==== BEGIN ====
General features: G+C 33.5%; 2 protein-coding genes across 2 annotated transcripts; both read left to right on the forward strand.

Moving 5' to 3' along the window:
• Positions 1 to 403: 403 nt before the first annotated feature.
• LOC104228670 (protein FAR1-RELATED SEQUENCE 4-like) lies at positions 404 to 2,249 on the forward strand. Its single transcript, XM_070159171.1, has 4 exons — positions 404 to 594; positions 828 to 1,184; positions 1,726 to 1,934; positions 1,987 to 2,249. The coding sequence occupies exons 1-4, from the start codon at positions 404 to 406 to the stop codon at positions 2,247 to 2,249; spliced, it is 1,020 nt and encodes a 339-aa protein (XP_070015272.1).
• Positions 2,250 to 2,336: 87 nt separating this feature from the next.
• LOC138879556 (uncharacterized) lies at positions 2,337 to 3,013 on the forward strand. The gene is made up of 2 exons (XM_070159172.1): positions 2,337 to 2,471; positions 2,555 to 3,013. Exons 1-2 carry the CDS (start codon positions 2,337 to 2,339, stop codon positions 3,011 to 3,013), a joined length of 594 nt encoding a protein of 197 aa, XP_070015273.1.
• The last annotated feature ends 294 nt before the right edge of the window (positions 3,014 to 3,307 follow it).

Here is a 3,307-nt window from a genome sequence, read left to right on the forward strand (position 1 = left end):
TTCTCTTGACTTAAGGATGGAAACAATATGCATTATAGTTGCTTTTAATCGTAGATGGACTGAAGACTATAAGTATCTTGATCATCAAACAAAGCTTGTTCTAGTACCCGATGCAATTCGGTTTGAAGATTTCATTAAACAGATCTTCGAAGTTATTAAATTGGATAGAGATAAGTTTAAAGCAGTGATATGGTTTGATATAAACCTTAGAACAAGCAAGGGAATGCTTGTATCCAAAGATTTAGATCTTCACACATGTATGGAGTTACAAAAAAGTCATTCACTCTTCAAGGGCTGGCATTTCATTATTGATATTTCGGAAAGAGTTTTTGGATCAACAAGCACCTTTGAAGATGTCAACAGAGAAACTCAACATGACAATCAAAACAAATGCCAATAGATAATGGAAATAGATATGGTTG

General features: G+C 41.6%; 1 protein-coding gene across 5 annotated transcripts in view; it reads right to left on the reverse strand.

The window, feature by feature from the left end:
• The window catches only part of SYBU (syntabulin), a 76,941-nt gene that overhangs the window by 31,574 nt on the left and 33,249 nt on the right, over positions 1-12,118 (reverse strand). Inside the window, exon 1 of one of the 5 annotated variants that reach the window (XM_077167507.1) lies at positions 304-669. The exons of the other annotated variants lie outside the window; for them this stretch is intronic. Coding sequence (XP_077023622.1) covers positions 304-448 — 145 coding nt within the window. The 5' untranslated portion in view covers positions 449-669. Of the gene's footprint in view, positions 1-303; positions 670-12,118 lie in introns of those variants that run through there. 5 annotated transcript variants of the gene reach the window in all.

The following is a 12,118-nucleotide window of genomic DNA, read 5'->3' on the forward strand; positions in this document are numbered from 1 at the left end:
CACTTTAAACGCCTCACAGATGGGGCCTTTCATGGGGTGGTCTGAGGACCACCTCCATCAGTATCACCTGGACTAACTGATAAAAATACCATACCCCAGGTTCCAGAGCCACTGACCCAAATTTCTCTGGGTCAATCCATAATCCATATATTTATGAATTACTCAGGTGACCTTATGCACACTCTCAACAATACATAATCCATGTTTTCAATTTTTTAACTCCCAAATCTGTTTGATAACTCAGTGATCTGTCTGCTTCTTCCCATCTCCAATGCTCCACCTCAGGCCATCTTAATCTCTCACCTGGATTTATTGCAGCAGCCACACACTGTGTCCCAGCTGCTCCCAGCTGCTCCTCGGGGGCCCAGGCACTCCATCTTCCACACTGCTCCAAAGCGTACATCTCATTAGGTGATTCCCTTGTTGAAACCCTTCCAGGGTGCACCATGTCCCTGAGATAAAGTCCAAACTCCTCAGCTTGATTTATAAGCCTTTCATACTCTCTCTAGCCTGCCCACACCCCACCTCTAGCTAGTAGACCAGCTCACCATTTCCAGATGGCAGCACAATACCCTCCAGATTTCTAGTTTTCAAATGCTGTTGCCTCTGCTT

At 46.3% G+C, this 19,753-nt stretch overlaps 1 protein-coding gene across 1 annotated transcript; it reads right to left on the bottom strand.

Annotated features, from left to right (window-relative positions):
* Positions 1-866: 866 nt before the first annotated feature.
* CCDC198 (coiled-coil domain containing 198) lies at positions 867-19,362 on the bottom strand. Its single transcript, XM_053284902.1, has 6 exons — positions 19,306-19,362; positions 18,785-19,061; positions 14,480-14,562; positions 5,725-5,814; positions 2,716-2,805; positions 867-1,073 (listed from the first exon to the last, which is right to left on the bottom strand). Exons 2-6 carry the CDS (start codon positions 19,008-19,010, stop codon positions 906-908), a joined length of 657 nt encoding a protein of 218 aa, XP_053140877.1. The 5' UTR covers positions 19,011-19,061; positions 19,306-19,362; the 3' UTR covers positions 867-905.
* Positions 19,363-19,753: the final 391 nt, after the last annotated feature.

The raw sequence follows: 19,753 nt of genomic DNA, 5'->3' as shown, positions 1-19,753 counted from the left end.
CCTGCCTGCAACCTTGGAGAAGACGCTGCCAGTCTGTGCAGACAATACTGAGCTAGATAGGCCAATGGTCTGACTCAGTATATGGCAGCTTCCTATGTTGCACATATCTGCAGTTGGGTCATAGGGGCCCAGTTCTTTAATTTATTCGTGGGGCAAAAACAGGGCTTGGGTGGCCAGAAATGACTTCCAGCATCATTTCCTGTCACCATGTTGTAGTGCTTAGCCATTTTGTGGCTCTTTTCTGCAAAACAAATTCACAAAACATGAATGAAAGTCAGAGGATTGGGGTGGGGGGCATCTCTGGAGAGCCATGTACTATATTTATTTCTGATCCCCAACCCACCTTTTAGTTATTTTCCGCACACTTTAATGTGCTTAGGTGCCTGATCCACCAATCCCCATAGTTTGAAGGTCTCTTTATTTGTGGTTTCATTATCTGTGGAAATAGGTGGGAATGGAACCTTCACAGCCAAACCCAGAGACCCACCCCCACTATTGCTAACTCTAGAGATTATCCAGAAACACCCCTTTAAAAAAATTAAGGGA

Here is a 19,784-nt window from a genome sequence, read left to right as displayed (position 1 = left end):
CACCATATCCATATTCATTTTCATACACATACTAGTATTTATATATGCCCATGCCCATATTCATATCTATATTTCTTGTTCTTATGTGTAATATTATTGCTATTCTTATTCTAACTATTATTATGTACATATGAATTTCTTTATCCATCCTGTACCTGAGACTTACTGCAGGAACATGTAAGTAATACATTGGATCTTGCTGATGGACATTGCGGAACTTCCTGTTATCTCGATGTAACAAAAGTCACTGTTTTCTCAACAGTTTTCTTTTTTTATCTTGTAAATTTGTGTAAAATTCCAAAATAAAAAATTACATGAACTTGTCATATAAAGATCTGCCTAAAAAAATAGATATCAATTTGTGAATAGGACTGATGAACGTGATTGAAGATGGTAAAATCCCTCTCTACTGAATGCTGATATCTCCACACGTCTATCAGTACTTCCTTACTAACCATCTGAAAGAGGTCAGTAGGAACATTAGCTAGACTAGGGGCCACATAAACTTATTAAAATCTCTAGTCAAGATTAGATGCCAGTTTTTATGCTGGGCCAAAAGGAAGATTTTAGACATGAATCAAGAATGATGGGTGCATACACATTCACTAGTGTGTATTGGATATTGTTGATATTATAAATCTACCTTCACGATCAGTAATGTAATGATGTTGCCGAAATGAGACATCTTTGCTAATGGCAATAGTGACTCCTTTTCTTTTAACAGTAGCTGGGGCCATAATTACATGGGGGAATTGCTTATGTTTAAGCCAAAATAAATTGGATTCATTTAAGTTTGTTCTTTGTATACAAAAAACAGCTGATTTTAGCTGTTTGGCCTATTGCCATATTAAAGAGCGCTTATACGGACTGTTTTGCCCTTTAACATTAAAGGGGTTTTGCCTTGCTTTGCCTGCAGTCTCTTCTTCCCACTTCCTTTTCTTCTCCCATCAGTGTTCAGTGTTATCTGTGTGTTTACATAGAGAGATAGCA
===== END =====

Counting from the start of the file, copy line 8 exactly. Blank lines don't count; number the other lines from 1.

Here is a 3,307-nt window from a genome sequence, read left to right on the forward strand (position 1 = left end):